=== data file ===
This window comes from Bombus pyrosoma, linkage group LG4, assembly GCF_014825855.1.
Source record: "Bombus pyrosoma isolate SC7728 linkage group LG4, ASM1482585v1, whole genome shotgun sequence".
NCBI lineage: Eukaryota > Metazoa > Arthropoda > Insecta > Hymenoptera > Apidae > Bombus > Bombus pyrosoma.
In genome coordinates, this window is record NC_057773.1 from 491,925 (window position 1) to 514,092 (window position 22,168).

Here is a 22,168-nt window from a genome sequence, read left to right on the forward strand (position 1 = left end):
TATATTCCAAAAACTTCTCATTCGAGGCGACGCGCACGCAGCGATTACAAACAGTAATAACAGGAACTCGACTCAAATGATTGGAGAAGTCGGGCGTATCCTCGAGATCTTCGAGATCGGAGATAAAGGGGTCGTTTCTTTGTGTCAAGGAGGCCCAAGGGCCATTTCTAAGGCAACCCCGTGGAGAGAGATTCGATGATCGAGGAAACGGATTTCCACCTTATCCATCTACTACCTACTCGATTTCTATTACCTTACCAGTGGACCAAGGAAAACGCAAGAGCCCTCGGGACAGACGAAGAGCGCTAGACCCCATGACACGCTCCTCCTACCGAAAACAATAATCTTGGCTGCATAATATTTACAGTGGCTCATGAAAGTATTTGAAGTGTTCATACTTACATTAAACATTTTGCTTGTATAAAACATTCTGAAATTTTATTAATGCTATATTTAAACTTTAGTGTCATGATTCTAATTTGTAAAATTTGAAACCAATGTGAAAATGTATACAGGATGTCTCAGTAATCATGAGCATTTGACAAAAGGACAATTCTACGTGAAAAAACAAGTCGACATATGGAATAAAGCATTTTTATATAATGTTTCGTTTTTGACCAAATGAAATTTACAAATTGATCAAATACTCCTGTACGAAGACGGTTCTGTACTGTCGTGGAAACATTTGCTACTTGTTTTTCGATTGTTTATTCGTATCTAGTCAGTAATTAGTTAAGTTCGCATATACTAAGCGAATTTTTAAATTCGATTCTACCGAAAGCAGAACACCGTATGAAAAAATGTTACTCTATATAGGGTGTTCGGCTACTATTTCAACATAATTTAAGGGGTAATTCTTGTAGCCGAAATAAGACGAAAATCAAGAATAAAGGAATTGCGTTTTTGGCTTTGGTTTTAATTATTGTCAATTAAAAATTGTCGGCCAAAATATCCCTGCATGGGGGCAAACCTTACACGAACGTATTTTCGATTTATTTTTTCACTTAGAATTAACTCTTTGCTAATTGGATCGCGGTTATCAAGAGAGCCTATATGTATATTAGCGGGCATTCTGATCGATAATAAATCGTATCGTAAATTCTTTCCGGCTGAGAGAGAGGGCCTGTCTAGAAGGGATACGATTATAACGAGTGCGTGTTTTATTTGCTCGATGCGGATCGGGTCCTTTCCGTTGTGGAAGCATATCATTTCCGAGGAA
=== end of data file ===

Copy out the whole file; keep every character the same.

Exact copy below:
This window comes from Bombus pyrosoma, linkage group LG4, assembly GCF_014825855.1.
Source record: "Bombus pyrosoma isolate SC7728 linkage group LG4, ASM1482585v1, whole genome shotgun sequence".
NCBI lineage: Eukaryota > Metazoa > Arthropoda > Insecta > Hymenoptera > Apidae > Bombus > Bombus pyrosoma.
In genome coordinates, this window is record NC_057773.1 from 491,925 (window position 1) to 514,092 (window position 22,168).

Here is a 22,168-nt window from a genome sequence, read left to right on the forward strand (position 1 = left end):
TATATTCCAAAAACTTCTCATTCGAGGCGACGCGCACGCAGCGATTACAAACAGTAATAACAGGAACTCGACTCAAATGATTGGAGAAGTCGGGCGTATCCTCGAGATCTTCGAGATCGGAGATAAAGGGGTCGTTTCTTTGTGTCAAGGAGGCCCAAGGGCCATTTCTAAGGCAACCCCGTGGAGAGAGATTCGATGATCGAGGAAACGGATTTCCACCTTATCCATCTACTACCTACTCGATTTCTATTACCTTACCAGTGGACCAAGGAAAACGCAAGAGCCCTCGGGACAGACGAAGAGCGCTAGACCCCATGACACGCTCCTCCTACCGAAAACAATAATCTTGGCTGCATAATATTTACAGTGGCTCATGAAAGTATTTGAAGTGTTCATACTTACATTAAACATTTTGCTTGTATAAAACATTCTGAAATTTTATTAATGCTATATTTAAACTTTAGTGTCATGATTCTAATTTGTAAAATTTGAAACCAATGTGAAAATGTATACAGGATGTCTCAGTAATCATGAGCATTTGACAAAAGGACAATTCTACGTGAAAAAACAAGTCGACATATGGAATAAAGCATTTTTATATAATGTTTCGTTTTTGACCAAATGAAATTTACAAATTGATCAAATACTCCTGTACGAAGACGGTTCTGTACTGTCGTGGAAACATTTGCTACTTGTTTTTCGATTGTTTATTCGTATCTAGTCAGTAATTAGTTAAGTTCGCATATACTAAGCGAATTTTTAAATTCGATTCTACCGAAAGCAGAACACCGTATGAAAAAATGTTACTCTATATAGGGTGTTCGGCTACTATTTCAACATAATTTAAGGGGTAATTCTTGTAGCCGAAATAAGACGAAAATCAAGAATAAAGGAATTGCGTTTTTGGCTTTGGTTTTAATTATTGTCAATTAAAAATTGTCGGCCAAAATATCCCTGCATGGGGGCAAACCTTACACGAACGTATTTTCGATTTATTTTTTCACTTAGAATTAACTCTTTGCTAATTGGATCGCGGTTATCAAGAGAGCCTATATGTATATTAGCGGGCATTCTGATCGATAATAAATCGTATCGTAAATTCTTTCCGGCTGAGAGAGAGGGCCTGTCTAGAAGGGATACGATTATAACGAGTGCGTGTTTTATTTGCTCGATGCGGATCGGGTCCTTTCCGTTGTGGAAGCATATCATTTCCGAGGAA